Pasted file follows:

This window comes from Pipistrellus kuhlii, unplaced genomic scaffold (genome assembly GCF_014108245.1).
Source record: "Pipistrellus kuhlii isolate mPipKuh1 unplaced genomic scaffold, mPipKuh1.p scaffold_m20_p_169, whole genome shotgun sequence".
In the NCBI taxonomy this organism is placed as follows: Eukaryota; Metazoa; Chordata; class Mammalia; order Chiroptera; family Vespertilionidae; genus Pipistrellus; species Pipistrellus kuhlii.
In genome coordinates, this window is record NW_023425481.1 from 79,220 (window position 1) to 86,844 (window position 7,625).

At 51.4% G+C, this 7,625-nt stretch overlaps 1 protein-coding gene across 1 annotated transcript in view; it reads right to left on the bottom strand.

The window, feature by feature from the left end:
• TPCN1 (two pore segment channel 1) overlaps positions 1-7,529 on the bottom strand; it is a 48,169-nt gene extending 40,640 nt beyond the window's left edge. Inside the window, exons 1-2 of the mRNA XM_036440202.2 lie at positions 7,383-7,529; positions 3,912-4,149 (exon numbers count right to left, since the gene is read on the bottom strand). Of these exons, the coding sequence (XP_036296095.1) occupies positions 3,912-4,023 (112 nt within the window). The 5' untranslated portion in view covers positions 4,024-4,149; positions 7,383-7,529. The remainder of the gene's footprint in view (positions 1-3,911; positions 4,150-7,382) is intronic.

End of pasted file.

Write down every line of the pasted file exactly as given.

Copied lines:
This window comes from Pipistrellus kuhlii, unplaced genomic scaffold (genome assembly GCF_014108245.1).
Source record: "Pipistrellus kuhlii isolate mPipKuh1 unplaced genomic scaffold, mPipKuh1.p scaffold_m20_p_169, whole genome shotgun sequence".
In the NCBI taxonomy this organism is placed as follows: Eukaryota; Metazoa; Chordata; class Mammalia; order Chiroptera; family Vespertilionidae; genus Pipistrellus; species Pipistrellus kuhlii.
In genome coordinates, this window is record NW_023425481.1 from 79,220 (window position 1) to 86,844 (window position 7,625).

At 51.4% G+C, this 7,625-nt stretch overlaps 1 protein-coding gene across 1 annotated transcript in view; it reads right to left on the bottom strand.

The window, feature by feature from the left end:
• TPCN1 (two pore segment channel 1) overlaps positions 1-7,529 on the bottom strand; it is a 48,169-nt gene extending 40,640 nt beyond the window's left edge. Inside the window, exons 1-2 of the mRNA XM_036440202.2 lie at positions 7,383-7,529; positions 3,912-4,149 (exon numbers count right to left, since the gene is read on the bottom strand). Of these exons, the coding sequence (XP_036296095.1) occupies positions 3,912-4,023 (112 nt within the window). The 5' untranslated portion in view covers positions 4,024-4,149; positions 7,383-7,529. The remainder of the gene's footprint in view (positions 1-3,911; positions 4,150-7,382) is intronic.